Twenty-five year old cellist Brian Yoon is establishing himself as an exciting young artist in Canada. In May 2012, he was named the winner of the First Prize and the City of Brandon Prize for the best performance of the test piece at the 35 Eckhardt-Gramatté Competition for Canadian and contemporary music. He was also awarded the prize for the best performance of a Canadian work at the 2012 Stepping Stone Competition for his reading of Vincent Ho’s .
String Theory (2012) – John Burge (b. 1961)
String Theory was composed as the test piece for the 2012 E‐Gré Music Competition. The title is a bit of a play on words in the way that it makes reference to the branch of particle physics given the same label, while on the music side it represents a systematic or theoretical approach to writing for string instruments. Indeed, the work is a compendium of string effects such as glissandos, tremolos, harmonics, multiple-stopped chords, pizzicato and different bowing techniques. While the composition is structured in a contrasting slow-fast-slow design, a high level of cohesion is obtained as the music repeatedly comes back to the opening four-note motive heard initially in the piano. John Burge currently teaches Queen’s University in Kingston, Ontario. A passionate advocate for Canadian music, he was a member of the Executive of the Canadian League of Composers from 1993‐2007, serving as President from 1998‐2006. He is currently a member of the SOCAN Foundation board of directors.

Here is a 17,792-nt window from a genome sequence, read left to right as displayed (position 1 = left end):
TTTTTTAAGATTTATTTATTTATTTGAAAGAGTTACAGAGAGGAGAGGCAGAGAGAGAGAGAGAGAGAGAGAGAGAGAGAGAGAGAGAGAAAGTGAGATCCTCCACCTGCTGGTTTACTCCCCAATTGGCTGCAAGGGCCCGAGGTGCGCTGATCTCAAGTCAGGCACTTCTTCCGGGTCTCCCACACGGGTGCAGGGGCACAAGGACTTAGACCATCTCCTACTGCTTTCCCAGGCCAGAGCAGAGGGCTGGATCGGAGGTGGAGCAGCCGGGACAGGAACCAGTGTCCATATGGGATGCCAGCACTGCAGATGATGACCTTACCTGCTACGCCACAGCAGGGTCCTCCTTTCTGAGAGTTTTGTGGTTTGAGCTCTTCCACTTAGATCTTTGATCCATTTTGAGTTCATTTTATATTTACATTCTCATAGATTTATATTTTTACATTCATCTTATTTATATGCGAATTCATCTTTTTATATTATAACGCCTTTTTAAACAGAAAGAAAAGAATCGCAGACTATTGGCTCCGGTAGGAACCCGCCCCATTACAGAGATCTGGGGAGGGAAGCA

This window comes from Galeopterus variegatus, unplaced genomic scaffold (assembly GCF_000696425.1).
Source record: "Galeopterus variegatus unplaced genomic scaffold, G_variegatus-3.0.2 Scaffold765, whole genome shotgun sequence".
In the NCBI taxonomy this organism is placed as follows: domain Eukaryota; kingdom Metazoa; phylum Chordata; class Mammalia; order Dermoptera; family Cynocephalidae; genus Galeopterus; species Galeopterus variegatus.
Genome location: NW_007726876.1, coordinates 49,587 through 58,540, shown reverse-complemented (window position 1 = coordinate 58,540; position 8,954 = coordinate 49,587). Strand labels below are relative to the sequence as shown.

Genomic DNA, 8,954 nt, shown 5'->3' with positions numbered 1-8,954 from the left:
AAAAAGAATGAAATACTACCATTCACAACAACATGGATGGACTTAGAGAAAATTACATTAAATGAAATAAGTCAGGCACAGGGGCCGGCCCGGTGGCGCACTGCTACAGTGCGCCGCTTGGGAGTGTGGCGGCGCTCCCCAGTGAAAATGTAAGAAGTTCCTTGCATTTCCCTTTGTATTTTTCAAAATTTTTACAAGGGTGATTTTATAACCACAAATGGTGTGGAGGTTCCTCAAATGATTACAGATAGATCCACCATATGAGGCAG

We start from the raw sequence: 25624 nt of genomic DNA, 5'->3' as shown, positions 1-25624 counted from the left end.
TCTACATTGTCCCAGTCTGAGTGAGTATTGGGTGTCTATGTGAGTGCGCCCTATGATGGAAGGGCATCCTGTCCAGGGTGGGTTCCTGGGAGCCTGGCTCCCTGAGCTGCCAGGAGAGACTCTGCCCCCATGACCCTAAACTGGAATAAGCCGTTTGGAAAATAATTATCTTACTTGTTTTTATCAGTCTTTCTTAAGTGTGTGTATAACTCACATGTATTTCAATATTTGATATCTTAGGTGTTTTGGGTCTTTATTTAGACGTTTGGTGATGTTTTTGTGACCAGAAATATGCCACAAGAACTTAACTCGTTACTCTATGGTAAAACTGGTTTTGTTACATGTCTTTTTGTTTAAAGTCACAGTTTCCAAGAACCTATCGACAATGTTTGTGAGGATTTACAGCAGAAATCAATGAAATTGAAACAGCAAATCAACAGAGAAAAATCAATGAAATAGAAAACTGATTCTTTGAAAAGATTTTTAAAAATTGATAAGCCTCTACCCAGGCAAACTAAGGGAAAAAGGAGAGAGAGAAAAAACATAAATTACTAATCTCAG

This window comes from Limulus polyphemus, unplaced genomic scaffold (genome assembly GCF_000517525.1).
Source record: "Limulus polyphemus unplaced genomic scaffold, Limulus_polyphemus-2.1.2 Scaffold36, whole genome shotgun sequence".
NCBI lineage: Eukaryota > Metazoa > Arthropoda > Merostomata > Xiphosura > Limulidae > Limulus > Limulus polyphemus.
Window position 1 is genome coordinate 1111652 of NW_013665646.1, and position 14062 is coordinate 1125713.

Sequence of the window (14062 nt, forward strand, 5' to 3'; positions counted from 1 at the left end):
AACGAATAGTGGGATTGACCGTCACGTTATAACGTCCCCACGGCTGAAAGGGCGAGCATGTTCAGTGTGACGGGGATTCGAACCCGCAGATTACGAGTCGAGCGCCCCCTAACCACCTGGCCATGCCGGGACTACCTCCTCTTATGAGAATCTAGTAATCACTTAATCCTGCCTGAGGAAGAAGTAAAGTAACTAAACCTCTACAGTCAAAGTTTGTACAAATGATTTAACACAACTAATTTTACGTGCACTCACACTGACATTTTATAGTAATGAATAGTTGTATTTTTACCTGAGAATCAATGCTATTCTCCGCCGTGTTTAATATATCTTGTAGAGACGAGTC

Sonata for Cello and Piano, Op. 143 (1948) – Francis Poulenc (1899‐1963)
Although woodwind pieces dominate Poulenc's chamber music oeuvre, the Sonata for Cello and Piano is a substantial work that finds the composer at the height of his powers. It was dedicated to the French cellist Pierre Fournier, who assisted the composer with some technical aspects of the cello. Cast in four movements, each of which is in a three-part form with a contrasting middle section, the sonata makes much use of Neo-Baroque and Neo-Classical styles. The first movement begins with a rude outburst from the piano, but lyricism quickly takes over, and the middle section is given over to playful treatments of the melodies. In the sublime Cavatine, the hymnlike piano opening creates an enchanted setting, which gradually builds to a passionate climax. The third movement is a Ballabile-a type of dance music often found in 19th century opera. It is marked ‘very lively and gay’ and one feels the vivacity of chatter amongst friends. The Finale begins with a stern cello recitative over striking piano chords; in a sudden burst of energy, the main Presto section scampers quickly through several episodes of short-breathed cello phrases and rippling piano passagework.
Prayer and Dance of Praise (1997) – Elizabeth Raum (b. 1945)